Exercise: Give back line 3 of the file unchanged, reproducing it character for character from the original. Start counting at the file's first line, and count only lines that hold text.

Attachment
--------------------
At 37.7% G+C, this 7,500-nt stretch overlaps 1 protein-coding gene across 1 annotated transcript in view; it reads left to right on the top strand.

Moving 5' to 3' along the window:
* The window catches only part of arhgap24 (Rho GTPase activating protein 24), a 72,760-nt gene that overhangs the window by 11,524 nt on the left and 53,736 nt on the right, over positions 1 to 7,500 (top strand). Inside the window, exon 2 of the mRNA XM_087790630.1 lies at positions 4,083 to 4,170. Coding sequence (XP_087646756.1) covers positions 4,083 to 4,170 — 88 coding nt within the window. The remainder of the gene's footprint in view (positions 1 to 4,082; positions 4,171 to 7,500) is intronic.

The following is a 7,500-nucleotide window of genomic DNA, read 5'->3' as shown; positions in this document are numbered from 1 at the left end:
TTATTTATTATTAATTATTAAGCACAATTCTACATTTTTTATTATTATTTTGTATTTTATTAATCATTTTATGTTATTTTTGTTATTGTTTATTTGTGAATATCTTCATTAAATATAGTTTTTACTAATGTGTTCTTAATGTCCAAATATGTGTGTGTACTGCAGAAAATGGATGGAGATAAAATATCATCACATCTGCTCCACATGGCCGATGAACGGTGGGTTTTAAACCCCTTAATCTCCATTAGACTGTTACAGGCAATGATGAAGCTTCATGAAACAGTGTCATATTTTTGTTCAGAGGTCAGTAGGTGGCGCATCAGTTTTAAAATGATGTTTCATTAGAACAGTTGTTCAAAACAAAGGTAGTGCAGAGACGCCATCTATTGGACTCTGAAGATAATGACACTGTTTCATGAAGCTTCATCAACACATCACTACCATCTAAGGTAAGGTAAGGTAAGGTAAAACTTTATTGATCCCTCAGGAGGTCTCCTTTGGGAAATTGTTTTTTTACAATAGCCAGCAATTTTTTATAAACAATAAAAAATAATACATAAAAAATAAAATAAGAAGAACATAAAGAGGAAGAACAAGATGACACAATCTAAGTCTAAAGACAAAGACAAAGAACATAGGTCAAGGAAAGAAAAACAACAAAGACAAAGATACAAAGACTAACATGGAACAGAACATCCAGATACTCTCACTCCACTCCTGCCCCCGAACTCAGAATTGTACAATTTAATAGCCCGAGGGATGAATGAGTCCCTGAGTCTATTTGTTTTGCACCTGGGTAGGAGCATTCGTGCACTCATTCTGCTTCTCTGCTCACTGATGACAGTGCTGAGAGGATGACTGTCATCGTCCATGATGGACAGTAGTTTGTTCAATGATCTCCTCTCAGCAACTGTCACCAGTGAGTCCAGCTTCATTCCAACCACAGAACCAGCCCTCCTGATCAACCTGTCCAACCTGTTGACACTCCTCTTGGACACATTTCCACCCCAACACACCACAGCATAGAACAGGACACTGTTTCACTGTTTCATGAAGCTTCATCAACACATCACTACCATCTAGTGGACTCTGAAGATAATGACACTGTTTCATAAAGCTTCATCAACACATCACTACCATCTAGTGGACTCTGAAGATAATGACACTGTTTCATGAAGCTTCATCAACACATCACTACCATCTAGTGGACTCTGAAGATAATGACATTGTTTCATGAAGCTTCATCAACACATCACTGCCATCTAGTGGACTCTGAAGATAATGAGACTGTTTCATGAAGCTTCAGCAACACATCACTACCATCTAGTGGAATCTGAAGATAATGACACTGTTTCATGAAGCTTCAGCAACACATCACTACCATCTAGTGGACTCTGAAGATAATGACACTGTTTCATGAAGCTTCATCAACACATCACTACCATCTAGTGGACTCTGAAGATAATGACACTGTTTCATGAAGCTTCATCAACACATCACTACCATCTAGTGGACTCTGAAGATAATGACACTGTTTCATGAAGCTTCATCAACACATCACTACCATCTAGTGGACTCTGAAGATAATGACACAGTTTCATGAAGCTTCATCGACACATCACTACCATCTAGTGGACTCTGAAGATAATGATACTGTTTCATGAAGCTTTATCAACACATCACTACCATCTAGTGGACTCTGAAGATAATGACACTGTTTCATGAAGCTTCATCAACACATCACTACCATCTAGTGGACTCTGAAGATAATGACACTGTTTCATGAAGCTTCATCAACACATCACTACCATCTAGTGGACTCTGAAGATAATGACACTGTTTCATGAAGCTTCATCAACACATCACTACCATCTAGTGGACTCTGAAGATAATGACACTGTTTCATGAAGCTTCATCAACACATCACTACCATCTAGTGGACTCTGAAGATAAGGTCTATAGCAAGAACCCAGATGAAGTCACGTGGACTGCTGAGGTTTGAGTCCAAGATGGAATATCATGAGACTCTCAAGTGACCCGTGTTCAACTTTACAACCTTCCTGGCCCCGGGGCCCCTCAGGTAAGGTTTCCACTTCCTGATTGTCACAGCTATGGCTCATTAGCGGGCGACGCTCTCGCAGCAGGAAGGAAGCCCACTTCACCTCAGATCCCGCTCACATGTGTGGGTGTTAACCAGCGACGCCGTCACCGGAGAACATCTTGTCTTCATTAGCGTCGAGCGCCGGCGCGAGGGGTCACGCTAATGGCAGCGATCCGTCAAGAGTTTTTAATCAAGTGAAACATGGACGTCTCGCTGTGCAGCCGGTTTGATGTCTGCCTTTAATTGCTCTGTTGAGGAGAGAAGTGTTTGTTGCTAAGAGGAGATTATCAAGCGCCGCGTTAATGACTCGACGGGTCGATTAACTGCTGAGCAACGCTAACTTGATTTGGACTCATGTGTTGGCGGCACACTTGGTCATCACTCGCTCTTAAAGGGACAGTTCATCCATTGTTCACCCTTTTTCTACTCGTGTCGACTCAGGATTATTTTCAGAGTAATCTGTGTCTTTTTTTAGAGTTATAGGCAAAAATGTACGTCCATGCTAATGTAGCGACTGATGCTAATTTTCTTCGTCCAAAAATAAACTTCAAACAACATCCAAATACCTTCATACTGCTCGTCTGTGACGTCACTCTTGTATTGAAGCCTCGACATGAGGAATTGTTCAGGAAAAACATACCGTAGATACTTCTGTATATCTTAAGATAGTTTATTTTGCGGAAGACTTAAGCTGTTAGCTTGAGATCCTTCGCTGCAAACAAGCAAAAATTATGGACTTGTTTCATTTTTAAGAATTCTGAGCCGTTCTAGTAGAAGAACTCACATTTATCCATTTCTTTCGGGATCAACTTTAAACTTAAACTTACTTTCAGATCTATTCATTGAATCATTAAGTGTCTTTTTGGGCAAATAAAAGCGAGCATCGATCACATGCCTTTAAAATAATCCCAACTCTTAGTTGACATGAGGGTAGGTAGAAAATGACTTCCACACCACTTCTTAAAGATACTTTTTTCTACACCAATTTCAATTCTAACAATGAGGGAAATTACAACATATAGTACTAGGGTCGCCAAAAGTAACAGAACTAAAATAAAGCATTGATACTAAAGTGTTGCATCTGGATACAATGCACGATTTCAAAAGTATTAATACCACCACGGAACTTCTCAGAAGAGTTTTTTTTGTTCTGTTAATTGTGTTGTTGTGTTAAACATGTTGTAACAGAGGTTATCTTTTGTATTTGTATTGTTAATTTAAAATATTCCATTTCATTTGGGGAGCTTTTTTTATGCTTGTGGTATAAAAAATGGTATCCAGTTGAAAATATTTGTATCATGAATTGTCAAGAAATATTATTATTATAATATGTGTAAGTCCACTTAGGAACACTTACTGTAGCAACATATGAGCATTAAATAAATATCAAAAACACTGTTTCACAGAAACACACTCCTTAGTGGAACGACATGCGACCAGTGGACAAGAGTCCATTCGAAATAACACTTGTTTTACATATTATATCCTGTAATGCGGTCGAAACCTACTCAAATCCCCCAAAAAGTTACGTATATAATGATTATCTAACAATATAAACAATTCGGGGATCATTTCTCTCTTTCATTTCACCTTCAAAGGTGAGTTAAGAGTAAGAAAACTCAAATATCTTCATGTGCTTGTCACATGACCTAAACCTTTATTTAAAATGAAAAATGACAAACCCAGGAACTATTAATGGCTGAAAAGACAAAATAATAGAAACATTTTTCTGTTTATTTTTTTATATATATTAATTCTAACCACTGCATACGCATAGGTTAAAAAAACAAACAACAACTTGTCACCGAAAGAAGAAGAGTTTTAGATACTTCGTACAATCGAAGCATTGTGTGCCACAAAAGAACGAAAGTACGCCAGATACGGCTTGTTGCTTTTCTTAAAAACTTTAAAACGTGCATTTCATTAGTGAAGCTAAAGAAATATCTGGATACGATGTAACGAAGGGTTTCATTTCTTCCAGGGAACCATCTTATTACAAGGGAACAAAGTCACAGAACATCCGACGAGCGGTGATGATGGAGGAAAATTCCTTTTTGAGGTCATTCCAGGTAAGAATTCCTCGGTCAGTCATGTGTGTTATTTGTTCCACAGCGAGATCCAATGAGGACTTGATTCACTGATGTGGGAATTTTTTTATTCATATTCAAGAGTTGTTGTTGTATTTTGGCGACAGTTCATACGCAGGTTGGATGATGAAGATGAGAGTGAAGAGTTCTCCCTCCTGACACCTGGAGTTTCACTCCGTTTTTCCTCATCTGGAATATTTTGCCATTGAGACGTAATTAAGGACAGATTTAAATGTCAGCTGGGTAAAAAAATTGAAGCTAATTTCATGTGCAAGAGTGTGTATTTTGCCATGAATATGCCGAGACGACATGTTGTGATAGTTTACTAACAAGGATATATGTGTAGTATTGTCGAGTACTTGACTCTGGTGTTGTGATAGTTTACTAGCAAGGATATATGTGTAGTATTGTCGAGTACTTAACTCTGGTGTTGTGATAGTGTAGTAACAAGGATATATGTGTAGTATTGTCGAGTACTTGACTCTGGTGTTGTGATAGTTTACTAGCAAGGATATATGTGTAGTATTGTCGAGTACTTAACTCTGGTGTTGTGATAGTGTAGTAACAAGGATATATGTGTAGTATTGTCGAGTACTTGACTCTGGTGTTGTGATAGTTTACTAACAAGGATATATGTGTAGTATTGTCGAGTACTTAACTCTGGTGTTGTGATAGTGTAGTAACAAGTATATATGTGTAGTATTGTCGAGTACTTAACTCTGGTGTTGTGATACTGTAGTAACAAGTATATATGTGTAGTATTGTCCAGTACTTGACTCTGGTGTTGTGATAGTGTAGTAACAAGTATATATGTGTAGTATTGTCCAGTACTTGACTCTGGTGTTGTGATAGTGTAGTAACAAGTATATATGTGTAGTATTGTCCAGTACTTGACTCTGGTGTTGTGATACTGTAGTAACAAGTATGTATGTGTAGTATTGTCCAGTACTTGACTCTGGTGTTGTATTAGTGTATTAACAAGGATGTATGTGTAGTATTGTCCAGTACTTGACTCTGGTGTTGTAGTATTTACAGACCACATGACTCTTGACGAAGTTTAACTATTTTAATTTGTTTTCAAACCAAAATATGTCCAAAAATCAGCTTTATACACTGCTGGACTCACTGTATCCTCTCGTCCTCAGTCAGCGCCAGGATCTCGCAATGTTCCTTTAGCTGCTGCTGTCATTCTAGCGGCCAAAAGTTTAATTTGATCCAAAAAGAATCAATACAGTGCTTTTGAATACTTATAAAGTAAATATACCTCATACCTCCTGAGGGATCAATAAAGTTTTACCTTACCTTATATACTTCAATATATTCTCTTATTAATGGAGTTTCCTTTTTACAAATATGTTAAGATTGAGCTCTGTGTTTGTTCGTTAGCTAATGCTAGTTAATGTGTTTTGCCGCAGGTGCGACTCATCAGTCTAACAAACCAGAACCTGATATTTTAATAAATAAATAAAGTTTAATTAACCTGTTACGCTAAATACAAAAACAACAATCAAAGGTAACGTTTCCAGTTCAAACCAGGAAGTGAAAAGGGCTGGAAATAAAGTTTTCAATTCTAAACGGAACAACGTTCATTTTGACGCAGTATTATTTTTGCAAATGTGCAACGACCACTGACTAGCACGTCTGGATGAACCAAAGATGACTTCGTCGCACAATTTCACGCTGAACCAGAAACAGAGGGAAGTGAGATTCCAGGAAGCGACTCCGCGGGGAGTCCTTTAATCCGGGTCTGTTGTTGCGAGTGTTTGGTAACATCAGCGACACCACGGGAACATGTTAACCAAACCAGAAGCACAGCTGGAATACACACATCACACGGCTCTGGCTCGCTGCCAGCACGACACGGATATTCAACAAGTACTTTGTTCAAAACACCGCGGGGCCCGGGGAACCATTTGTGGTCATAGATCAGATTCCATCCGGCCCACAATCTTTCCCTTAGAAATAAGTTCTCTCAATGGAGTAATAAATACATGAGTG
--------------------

* The window catches only part of arhgap24 (Rho GTPase activating protein 24), a 72,760-nt gene that overhangs the window by 11,524 nt on the left and 53,736 nt on the right, over positions 1 to 7,500 (top strand). Inside the window, exon 2 of the mRNA XM_087790630.1 lies at positions 4,083 to 4,170. Coding sequence (XP_087646756.1) covers positions 4,083 to 4,170 — 88 coding nt within the window. The remainder of the gene's footprint in view (positions 1 to 4,082; positions 4,171 to 7,500) is intronic.